No escalation, at least not yet, on trade war with B.C., Notley says

The Alberta government will roll out an online plan to allow the public to have a say about the ongoing trade dispute with B.C., but Premier Rachel Notley has no current plans to escalate the trade sanctions.

At a news conference Monday, Notley said talks are underway between the federal and B.C. governments about the “unconstitutional threat” launched by B.C. Premier John Horgan, who has threatened to limit B.C.-bound shipments of bitumen from Alberta’s oilsands.

For now, Alberta is prepared to let those talks proceed in hopes that B.C. will back down. If that doesn’t happen, “we will have no choice but to respond,” Notley said.

‘We don’t want a trade war’

“We don’t want a trade war,” she said. “But the government of British Columbia must understand that an attack on the jobs of a neighbouring province” will not go unanswered.

“If they didn’t get it a week ago, I certainly hope they get it now.”

The trade dispute began when the B.C. government said it was considering rules to limit any increase in the import of diluted bitumen until an independent review concluded it was safe — a move that could delay construction on the federally approved Kinder Morgan pipeline expansion project.

Notley was quick to retaliate. First, she cancelled talks to buy electricity from B.C. Then last week, she announced an immediate Alberta ban on B.C. wine imports.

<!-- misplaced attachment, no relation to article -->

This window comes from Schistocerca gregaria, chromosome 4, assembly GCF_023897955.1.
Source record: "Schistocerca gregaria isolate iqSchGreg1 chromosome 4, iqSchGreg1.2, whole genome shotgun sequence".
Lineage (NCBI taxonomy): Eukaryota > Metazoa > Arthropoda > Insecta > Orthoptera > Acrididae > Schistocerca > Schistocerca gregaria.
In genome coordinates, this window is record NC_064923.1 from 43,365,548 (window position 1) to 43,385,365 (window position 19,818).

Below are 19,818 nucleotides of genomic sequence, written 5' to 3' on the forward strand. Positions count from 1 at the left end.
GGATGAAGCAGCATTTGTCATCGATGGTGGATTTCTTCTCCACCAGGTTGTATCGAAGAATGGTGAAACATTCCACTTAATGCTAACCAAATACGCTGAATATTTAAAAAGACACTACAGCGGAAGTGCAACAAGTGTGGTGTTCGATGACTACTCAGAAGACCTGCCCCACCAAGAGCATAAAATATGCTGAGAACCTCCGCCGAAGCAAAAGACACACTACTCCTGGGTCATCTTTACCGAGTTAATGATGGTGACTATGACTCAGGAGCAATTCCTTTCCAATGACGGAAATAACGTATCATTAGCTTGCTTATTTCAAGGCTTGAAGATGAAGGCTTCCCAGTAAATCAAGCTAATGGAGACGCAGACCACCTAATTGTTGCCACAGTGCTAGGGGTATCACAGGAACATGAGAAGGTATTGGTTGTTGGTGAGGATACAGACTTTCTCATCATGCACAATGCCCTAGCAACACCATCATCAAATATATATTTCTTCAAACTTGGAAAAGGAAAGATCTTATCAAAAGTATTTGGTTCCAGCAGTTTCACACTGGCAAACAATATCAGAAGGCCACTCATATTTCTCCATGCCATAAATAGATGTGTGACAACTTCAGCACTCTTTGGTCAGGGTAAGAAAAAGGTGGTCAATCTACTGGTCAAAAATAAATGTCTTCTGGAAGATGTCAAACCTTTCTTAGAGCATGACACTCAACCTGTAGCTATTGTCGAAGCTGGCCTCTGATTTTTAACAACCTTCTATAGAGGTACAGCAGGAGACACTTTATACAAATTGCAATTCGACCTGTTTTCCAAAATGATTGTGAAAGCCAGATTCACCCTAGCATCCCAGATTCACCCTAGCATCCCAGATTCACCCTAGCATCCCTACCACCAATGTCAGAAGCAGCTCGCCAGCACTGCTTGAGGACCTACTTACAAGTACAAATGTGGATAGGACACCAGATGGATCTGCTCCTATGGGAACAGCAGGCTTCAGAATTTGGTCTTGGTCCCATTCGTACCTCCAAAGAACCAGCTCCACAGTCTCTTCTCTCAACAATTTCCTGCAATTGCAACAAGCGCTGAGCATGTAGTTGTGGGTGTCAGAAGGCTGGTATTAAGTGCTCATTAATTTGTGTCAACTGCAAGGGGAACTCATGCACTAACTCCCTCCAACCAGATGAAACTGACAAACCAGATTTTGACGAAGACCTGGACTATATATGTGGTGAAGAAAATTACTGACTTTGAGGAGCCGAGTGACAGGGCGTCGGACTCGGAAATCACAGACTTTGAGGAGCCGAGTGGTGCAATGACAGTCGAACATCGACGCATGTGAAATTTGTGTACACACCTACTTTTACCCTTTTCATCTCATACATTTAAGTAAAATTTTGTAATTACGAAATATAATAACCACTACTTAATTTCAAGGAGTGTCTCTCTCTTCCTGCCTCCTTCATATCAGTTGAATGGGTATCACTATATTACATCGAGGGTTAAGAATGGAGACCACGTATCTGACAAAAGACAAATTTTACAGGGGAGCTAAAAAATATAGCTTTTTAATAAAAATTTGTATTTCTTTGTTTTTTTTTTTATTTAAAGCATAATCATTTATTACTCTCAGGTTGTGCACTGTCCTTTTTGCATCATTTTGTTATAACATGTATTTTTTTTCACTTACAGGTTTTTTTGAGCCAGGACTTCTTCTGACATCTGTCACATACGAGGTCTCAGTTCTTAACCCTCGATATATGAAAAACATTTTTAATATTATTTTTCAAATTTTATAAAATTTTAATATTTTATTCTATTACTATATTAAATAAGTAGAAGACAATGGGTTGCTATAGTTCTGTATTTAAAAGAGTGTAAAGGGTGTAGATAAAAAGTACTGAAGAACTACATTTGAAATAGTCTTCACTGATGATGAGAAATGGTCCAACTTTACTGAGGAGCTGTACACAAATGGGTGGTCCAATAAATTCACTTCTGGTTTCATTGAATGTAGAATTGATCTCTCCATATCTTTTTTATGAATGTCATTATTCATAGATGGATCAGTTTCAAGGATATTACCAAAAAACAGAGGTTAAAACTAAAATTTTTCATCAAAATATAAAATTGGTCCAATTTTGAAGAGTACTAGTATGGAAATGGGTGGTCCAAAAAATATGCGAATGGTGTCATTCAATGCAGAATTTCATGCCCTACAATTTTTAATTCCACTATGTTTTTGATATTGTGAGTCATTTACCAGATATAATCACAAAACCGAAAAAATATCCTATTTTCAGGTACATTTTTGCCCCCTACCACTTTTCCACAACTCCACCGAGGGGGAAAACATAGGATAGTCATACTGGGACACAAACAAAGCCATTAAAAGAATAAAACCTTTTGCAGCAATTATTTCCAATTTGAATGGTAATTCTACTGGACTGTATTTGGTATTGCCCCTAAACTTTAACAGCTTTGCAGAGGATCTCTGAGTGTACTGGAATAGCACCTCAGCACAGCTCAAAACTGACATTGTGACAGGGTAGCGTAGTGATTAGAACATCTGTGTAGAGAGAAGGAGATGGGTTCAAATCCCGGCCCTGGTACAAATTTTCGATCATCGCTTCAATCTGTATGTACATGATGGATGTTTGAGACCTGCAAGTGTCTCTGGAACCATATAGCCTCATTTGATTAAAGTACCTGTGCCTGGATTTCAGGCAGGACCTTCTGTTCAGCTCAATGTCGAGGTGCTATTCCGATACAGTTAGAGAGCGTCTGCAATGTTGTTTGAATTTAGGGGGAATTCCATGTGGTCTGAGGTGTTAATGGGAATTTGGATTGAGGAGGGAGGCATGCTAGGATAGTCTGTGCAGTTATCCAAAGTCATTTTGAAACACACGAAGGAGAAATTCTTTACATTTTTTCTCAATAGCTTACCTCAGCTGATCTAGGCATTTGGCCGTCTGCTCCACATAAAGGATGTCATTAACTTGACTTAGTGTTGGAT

B.C. Premier John Horgan says he wants more research into the effects of expanding the Kinder Morgan Trans Mountain pipeline. Alberta Premier Rachel Notley says B.C. can keep its wine until the impasse is resolved. (Bottom left: CBC/All others: The Canadian Press)

By the end of the week, Notley had created a task force — including such notables as former New Brunswick premier Frank McKenna, former deputy prime minister Anne McLellan, former Syncrude Canada president Jim Carter and legal scholar Peter Hogg — to explore other measures that could be taken in response to the proposed restrictions. 

That will be followed up Tuesday, Notley said, when the Alberta government intends to roll out an online tool that will allow Canadians to “engage with people in other parts of the country” about the B.C. bitumen ban.

The premier said she is hopeful that talks between Ottawa and B.C. will settle this issue. “It is a critical moment for our country. The ball is in B.C.’s court.”

Horgan last week showed no sign of capitulation following the boycott.

​In 2017, Alberta imported about ​17.2 million bottles of wine from B.C., Notley said. That amounts to about $70 million per year paid to B.C. wineries. About 95 per cent of Canadian wine sold in Alberta liquor stores comes from B.C. 

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